As recently as 1992, female U.S. senators did not have their own restroom. Before Senate Majority Leader George Mitchell announced that a new bathroom for women would be built on the Senate floor, there was only a men’s room there, reading “Senators Only” (which assumed, of course, that senators could only ever be — and would only ever be — men). The female senators were forced to walk a long way from the floor to relieve themselves among the tourists. And even when a restroom for female senators was finally completed in 1993, it had only two stalls; 20 years later, by which time there were 20 women in the Senate, long lines were a daily nuisance. In 2013, when a few of the senators spoke up about the inconvenience, two additional stalls were added to their restroom. Meanwhile, in the House, congresswomen also had to schlep to the tourist bathrooms in Statuary Hall until the 76 female members of the House finally got their own restroom in 2011.
But the battle for equal restroom space hasn’t only been waged by and for the politically powerful. Working-class women in particular have suffered as a result of bathroom segregation. In 1979, Eileen Lynch, a carpenter’s apprentice based in Tennessee, worked on a three-acre site with a couple portable toilets designated for women and more than 20 used mostly by men. All of them were typically filthy and lacked toilet paper. After holding her urine on the job and suffering from a urinary tract infection, she occasionally used the clean, well-stocked restrooms in the powerhouse (technically off-limits to construction workers, though she said her male co-workers used it all the time) and was fired for doing so. She filed a complaint with the Equal Opportunity Employment Commission; the Sixth Circuit Court of Appeals found that women were placed at a higher risk of contracting infections due to unsanitary portable toilets. In another suit, filed in 2000 under Title VII, Audrey Jo DeClue, the first and only woman employed at the Central Illinois Light Company, complained that her employer did not provide any restroom facilities for her; while working on power lines, linemen are typically far away from any public restrooms, but male electrical workers typically have no problem relieving themselves outside, something DeClue was far more hesitant to do. (The Court of Appeals for the Seventh Circuit decided against her.)
What both Lynch and DeClue’s experiences highlight is that even men’s and women’s restrooms that are similarly clean, similarly accessible, and equipped with the same number of stalls are not necessarily equal. Professor John Banzhaf, a law professor at George Washington University and the self-described “father of potty parity,” says that achieving gender equity in restrooms through lawful means at first involved advocating for an equal number of men’s and women’s rooms in public spaces. “But traditionally, men’s and women’s rooms have been the same physical size,” he added, in a recent phone interview with BuzzFeed News. “Which is not really equal, because women’s [facilities] take up more space.” Combined with the fact that cisgender women take longer to do their business (some studies say up to two times as long as cis men do), pregnant people need to urinate more frequently, and menstruating people need to use the restroom for an entirely different reason, Banzhaf argues that equity can only be achieved if women are given access to more facilities than men are. Separate, in this case, is not equal.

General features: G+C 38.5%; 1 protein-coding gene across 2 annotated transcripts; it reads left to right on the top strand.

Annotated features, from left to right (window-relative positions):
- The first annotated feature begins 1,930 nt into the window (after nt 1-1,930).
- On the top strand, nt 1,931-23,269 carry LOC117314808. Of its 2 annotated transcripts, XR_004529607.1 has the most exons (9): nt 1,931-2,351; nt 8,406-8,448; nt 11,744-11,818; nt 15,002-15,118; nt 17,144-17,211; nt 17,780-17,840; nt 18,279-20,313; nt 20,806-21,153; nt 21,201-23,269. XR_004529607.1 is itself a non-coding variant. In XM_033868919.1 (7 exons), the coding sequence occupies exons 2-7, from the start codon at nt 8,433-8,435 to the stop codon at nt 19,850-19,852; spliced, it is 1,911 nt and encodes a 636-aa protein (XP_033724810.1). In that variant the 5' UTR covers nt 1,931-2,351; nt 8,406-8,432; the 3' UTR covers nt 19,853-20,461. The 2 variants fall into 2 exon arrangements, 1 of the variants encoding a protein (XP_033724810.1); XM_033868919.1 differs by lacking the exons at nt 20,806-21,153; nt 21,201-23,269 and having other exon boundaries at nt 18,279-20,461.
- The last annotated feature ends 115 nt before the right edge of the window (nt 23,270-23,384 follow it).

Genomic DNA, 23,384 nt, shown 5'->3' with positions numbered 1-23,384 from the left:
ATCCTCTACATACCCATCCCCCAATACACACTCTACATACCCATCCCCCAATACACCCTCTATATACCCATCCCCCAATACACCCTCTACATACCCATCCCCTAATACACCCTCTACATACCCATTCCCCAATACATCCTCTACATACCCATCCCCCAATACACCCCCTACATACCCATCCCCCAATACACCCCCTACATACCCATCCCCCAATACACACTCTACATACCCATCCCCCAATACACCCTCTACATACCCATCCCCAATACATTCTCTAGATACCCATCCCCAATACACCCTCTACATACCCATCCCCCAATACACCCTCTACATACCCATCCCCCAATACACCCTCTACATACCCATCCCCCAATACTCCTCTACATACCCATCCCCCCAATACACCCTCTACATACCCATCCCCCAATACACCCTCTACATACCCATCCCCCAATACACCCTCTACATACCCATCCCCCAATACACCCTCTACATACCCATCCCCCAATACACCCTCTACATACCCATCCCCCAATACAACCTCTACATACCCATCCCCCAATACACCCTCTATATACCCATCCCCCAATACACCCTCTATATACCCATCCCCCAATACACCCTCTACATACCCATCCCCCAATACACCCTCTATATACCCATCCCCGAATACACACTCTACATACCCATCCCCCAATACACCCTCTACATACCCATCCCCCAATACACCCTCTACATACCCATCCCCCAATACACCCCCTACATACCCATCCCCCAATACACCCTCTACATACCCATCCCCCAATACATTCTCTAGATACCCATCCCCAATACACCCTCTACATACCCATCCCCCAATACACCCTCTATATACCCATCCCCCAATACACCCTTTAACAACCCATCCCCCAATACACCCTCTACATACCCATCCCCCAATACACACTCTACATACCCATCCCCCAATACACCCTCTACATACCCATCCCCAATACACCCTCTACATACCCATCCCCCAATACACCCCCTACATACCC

“When I first proposed that the consequence of separate restrooms were that women would have to wait on longer lines — which could violate gender discrimination laws, or even the Constitution — people laughed in my face,” Banzhaf said.
But by now, many states have adopted potty parity laws, which differ from state to state. In New York City, the Restroom Equity Bill, passed in 2005, called for a 2-1 ratio of women’s rooms to men’s rooms in newly constructed public venues, a fairly common standard. Most potty parity laws only apply to the building codes of new structures, however, which has no legal impact upon the countless older buildings that are already fixtures of public life. Neither do most address the host of other issues of convenience, access, and safety that arise from gender-segregated public bathrooms: the mother who is forced to send her young sons into the mall men’s room alone; the elderly wife who can’t accompany her husband with dementia into his stall; the father who can’t change his baby’s diaper because changing tables are still mostly fixtures of women’s rooms; and the gender-nonconforming person who feels profoundly unsafe in either restroom — to name but a few.
So how can restrooms in older buildings become more equitable, without costly construction of more multi- or single-occupancy facilities? One solution — simply making every single restroom in a certain building gender-neutral — has become relatively commonplace in certain (mostly urban) restaurants and workplaces, but nowhere has the strategy been employed more often than on college campuses. More than 150 colleges and universities across the U.S. have instituted some sort of gender-neutral bathroom, in a sweep that’s been concentrated over the last decade, oftentimes in consultation with LGBT centers endeavoring to make their campuses more inclusive.